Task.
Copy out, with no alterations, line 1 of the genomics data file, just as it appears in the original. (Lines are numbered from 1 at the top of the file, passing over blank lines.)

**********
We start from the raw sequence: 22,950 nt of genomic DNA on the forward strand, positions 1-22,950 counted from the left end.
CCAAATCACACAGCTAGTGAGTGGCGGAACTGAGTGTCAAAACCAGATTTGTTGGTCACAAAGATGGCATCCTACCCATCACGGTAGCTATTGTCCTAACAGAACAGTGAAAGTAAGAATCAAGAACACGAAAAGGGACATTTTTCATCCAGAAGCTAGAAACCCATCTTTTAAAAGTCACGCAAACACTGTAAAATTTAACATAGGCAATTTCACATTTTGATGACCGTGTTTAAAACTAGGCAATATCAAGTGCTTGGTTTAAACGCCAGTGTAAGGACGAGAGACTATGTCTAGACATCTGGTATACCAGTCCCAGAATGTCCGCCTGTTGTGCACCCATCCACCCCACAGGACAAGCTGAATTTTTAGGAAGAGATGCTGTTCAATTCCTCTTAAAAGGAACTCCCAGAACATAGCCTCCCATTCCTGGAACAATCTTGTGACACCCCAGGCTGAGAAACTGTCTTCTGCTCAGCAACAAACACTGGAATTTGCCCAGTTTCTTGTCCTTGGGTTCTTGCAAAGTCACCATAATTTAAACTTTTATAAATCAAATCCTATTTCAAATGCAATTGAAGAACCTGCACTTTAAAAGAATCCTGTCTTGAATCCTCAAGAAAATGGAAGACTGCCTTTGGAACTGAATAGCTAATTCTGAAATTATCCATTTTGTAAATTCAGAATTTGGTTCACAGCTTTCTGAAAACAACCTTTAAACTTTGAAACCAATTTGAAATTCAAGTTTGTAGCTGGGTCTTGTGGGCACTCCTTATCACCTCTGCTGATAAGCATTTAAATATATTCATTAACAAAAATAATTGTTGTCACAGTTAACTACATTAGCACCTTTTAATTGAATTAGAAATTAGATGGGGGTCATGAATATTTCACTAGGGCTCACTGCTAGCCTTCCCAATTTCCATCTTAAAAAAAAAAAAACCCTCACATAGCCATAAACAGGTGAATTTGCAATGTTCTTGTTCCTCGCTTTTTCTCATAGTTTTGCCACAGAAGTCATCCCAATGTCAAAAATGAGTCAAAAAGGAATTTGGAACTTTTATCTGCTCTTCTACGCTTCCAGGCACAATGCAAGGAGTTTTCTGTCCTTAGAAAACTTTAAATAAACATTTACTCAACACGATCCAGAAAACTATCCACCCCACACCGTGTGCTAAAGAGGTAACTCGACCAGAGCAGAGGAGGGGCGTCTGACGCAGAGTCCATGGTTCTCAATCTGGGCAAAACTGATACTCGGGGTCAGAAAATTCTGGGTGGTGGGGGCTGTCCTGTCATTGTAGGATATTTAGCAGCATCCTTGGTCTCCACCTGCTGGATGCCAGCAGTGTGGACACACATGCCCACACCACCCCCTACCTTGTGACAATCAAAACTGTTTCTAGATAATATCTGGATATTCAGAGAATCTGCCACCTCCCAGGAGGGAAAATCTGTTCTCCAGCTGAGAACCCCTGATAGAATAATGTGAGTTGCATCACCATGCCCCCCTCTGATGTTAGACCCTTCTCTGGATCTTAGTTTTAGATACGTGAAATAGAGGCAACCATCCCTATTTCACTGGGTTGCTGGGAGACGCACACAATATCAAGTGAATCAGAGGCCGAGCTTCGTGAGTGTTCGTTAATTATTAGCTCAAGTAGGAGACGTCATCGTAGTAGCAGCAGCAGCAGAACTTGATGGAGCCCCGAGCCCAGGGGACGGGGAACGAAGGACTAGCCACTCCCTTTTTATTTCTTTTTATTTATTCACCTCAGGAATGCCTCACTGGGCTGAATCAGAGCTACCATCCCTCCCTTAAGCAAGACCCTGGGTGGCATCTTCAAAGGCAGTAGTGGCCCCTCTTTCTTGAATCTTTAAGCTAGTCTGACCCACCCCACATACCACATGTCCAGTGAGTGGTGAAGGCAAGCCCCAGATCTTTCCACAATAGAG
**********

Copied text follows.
We start from the raw sequence: 22,950 nt of genomic DNA on the forward strand, positions 1-22,950 counted from the left end.